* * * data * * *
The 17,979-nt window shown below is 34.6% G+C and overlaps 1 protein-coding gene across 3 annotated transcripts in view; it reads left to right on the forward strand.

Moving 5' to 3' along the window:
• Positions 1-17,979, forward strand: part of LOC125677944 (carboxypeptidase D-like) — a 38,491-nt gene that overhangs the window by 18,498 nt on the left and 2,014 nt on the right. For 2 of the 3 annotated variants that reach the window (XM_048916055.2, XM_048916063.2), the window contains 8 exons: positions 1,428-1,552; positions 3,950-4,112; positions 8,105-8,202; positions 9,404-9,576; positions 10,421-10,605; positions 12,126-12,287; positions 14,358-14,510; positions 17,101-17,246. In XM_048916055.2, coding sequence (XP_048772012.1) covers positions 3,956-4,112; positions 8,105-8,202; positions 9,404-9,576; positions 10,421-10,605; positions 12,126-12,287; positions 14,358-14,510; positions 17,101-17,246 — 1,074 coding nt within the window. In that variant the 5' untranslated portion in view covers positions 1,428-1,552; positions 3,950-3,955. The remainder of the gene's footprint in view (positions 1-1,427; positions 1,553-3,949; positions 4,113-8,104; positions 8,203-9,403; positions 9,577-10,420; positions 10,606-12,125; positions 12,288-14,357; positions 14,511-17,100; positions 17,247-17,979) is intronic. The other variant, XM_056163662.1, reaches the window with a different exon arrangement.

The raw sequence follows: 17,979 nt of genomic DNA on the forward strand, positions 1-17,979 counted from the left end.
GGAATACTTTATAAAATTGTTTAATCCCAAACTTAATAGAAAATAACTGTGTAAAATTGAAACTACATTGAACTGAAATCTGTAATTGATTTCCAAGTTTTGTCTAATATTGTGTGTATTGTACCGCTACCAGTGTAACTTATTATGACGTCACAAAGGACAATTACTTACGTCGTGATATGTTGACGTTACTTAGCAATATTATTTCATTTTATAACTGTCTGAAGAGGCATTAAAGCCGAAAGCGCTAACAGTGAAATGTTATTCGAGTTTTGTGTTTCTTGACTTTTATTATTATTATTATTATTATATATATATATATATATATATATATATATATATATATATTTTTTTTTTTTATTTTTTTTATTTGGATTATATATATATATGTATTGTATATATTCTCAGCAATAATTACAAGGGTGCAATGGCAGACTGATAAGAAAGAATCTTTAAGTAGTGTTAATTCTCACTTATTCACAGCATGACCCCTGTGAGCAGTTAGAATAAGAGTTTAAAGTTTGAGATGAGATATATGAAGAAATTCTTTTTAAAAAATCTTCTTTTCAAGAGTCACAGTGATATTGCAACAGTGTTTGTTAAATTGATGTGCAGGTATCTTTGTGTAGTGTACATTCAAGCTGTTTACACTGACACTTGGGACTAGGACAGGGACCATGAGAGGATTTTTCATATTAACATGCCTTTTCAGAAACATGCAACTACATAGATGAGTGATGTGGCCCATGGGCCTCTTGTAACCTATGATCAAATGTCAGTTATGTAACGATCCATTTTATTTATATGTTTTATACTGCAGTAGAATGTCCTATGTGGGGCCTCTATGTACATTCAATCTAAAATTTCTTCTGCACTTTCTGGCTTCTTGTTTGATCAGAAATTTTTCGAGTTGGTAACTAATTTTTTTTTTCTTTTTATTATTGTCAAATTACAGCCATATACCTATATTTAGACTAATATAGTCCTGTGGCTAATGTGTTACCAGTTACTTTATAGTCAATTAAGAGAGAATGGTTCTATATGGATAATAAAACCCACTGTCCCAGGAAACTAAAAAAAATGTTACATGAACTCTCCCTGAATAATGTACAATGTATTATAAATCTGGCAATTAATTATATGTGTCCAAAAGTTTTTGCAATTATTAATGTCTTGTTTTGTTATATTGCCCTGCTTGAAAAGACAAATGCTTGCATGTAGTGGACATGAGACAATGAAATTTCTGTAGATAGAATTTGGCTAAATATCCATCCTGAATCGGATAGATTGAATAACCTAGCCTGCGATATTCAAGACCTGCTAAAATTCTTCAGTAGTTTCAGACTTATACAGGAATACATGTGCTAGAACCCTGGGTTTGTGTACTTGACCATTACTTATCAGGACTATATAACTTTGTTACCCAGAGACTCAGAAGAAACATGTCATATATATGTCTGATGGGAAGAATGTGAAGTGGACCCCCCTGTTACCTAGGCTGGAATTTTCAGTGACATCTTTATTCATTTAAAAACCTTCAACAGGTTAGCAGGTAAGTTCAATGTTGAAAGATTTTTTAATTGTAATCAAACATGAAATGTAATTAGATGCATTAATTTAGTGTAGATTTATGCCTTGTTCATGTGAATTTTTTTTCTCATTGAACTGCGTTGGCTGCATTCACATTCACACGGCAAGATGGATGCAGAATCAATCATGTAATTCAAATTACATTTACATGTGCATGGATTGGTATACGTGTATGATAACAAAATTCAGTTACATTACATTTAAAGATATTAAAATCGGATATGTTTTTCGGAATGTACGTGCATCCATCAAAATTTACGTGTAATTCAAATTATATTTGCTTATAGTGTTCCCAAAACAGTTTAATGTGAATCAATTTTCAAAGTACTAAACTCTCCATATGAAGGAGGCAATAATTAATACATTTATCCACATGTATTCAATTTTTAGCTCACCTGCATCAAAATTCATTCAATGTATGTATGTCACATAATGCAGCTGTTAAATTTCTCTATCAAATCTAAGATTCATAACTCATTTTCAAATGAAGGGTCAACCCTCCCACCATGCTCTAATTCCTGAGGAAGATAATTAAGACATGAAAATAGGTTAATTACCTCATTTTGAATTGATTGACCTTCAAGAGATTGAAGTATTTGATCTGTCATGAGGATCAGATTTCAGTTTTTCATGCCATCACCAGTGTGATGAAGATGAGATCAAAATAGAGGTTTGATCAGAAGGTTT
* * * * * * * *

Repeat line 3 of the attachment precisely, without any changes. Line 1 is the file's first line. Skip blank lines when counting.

• Positions 1-17,979, forward strand: part of LOC125677944 (carboxypeptidase D-like) — a 38,491-nt gene that overhangs the window by 18,498 nt on the left and 2,014 nt on the right. For 2 of the 3 annotated variants that reach the window (XM_048916055.2, XM_048916063.2), the window contains 8 exons: positions 1,428-1,552; positions 3,950-4,112; positions 8,105-8,202; positions 9,404-9,576; positions 10,421-10,605; positions 12,126-12,287; positions 14,358-14,510; positions 17,101-17,246. In XM_048916055.2, coding sequence (XP_048772012.1) covers positions 3,956-4,112; positions 8,105-8,202; positions 9,404-9,576; positions 10,421-10,605; positions 12,126-12,287; positions 14,358-14,510; positions 17,101-17,246 — 1,074 coding nt within the window. In that variant the 5' untranslated portion in view covers positions 1,428-1,552; positions 3,950-3,955. The remainder of the gene's footprint in view (positions 1-1,427; positions 1,553-3,949; positions 4,113-8,104; positions 8,203-9,403; positions 9,577-10,420; positions 10,606-12,125; positions 12,288-14,357; positions 14,511-17,100; positions 17,247-17,979) is intronic. The other variant, XM_056163662.1, reaches the window with a different exon arrangement.